Professor Xiuqun Yang's group reveals positive and negative feedback mechanisms between Arctic amplification and mid and high latitude poleward heat and moisture transport


Recent work published in Climate Dynamics by Professor Xiuqun Yang's group has unveiled the changes in wintertime poleward heat and moisture transport associated with Arctic amplification, and explored the feedbacks of these changes in heat and moisture transport on amplified Arctic warming.

The Arctic is sensitive and critical to global climate change. The pronounced warming in the Arctic that is twice faster than the global average, known as the Arctic amplification (AA), has been observed during the past three decades. AA could have an impact on large-scale circulation as well as extreme weather in midlatitudes. Yet the linkage between AA and the midlatitude change is still under debate. In addition, it remains unclear how the changes in the midlatitude wave system can further affect AA via altering poleward heat and moisture transport. Thus, investigating the impacts of AA on atmospheric transport in mid and high latitudes and its feedbacks will improve our understanding of the linkage between Arctic and midlatitudes.

Five atmospheric reanalyses with different resolutions (NCEP2, ERA-Interim, JRA-55, MERRA-2, and CFSR; from upper to lower panels) were used in this study. On the one hand, spatially sparse and short observations in the high latitudes lead to uncertainties in reanalyses. On the other hand, earlier work by our group pointed out the importance of using fine-resolution reanalyses in accurately understanding the midlatitude synoptic eddy–mean flow interaction.

The results indicate that the amplified Arctic warming is accompanied by significant warming and moistening of the Arctic troposphere. The increased poleward heat and moisture transport by mid and highlatitude stationary waves, especially stationary wave component of zonal wave number 1, further favors Arctic warming and moistening, thus acting as a positive feedback onto the Arctic warming. Meanwhile, the Arctic warming reduces atmospheric baroclinicity and thus weakens transient eddy activities in high latitudes. As a result, the decreased transient eddy activities reduce poleward heat and moisture transports, which decrease the Arctic temperature and moisture, acting as a negative feedback onto the Arctic warming (Fig. 1). Since the increased poleward heat transport by stationary waves is nearly canceled by the decreased transport by transient eddies, the total poleward heat transport contributes little to the Arctic warming  (Fig. 2). However, the total poleward moisture transport increases over most areas of the high latitudes that is dominated by the increased transport by stationary waves, which provides a significant net positive feedback onto the Arctic warming and moistening (Fig. 3).

These changes by epoch differences are significantly consistent with the interannual anomalies. The results are compared well among four high-resolution reanalyses, while NCEP2 is often in disagreement with the other four reanalyses. In this study, the authors examine the impact of AA on the mid and high latitudes heat and moisture transport, and highlight the positive feedback of moisture transport that may be particularly crucial to the amplified Arctic warming during winter when the ice-albedo feedback vanishes.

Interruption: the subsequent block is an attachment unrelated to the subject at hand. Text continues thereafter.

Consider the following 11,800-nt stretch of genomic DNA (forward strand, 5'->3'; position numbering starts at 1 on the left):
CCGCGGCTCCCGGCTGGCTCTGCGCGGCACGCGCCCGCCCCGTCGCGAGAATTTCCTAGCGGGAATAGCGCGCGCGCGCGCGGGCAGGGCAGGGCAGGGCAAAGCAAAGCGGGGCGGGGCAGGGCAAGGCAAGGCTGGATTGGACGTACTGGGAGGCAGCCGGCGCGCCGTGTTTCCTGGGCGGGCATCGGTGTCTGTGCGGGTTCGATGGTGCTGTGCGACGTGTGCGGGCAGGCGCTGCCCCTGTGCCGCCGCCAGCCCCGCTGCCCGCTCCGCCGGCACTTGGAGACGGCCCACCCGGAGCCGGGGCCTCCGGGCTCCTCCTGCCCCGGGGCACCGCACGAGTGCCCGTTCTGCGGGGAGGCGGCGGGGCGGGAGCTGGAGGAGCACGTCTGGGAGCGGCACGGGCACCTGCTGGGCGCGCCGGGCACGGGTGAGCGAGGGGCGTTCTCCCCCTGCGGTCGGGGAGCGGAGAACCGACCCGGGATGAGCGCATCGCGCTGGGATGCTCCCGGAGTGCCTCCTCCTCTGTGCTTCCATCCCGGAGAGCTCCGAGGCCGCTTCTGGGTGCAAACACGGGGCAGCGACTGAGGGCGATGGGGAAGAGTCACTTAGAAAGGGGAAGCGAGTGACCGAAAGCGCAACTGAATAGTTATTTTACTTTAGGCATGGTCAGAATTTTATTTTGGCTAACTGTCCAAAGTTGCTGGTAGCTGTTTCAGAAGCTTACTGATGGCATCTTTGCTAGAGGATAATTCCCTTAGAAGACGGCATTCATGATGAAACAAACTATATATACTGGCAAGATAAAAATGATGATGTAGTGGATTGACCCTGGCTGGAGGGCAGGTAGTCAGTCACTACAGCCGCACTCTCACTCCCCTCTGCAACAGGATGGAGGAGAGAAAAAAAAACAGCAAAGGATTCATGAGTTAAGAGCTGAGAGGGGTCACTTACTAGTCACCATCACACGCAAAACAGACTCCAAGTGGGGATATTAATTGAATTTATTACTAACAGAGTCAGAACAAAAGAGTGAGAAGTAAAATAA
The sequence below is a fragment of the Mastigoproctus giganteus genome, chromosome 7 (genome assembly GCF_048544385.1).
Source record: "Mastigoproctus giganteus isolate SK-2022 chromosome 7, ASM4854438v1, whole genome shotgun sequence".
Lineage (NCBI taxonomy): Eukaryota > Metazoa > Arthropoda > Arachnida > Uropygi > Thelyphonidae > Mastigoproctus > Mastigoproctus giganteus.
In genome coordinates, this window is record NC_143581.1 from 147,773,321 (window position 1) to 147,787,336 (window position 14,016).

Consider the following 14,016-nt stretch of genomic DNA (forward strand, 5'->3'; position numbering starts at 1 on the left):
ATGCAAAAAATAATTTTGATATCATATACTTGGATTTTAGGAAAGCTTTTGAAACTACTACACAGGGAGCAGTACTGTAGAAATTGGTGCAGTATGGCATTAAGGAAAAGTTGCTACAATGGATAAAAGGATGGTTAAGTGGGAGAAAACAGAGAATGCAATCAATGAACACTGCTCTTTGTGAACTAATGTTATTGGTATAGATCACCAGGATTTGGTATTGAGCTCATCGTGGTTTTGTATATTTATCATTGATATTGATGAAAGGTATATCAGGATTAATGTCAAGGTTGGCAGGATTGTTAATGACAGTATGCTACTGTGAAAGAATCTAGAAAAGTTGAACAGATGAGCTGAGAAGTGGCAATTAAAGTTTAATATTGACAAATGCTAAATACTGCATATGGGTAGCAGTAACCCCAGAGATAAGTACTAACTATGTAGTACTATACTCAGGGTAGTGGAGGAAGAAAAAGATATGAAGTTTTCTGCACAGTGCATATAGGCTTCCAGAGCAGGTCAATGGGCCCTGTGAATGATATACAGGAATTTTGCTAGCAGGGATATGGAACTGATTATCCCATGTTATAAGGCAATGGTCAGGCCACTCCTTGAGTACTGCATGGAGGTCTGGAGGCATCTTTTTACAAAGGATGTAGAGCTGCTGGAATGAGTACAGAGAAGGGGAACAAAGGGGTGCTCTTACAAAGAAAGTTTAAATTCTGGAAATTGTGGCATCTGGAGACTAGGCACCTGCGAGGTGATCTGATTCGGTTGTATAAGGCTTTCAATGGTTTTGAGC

In 2022, Climate Dynamics published a paper titled “Decadal changes of wintertime poleward heat and moisture transport associated with the amplified Arctic warming”. A PhD student Xiaozhuo Sang from the School of Atmospheric Sciences, Nanjing University is the first author of this paper. Professor Xiuqun Yang is the corresponding author. This study is supported by the National Natural Science Foundation of China (Grant Nos. 41621005 and 41875086), the National Key Basic Research and Development Program of China (Grant No. 2018YFC1505902), and the Jiangsu Collaborative Innovation Center for Climate Change.


Article link:

Sang, X., Yang, X.-Q.*, Tao, L., Fang, J., & Sun, X. (2022). Decadal changes of wintertime poleward heat and moisture transport associated with the amplified Arctic warming. Climate Dynamics, 58, 137-159,

Sang, X., Yang, X.-Q.*, Tao, L., Fang, J., & Sun, X. (2022). Evaluation of synoptic eddy activities and their feedback onto the midlatitude jet in five atmospheric reanalyses with coarse versus fine model resolutions. Climate Dynamics, 58, 1363-1381,

Fig. 1 A schematic diagram for the impact of the amplified Arctic warming on the high latitude poleward heat and moisture transports by stationary waves and transient eddies and their possible feedbacks


Fig. 2 Decadal differences between 1999–2016 and 1981–1998 of wintertime zonally-averaged poleward heat transport (K m/s) by total disturbances (left panels), stationary waves (middle panels), and transient eddies (right panels) with five atmospheric reanalyses (NCEP2, ERA-Interim, JRA-55, MERRA-2, and CFSR; from upper to lower panels). The zero lines are shown in bold black. The differences with values exceeding the 90% (p<0.1) significance level according to the Student’s t-test are crossed

Fig. 3 As in Fig. 2, but for the poleward moisture transport (10-4 kg/kg m/s)

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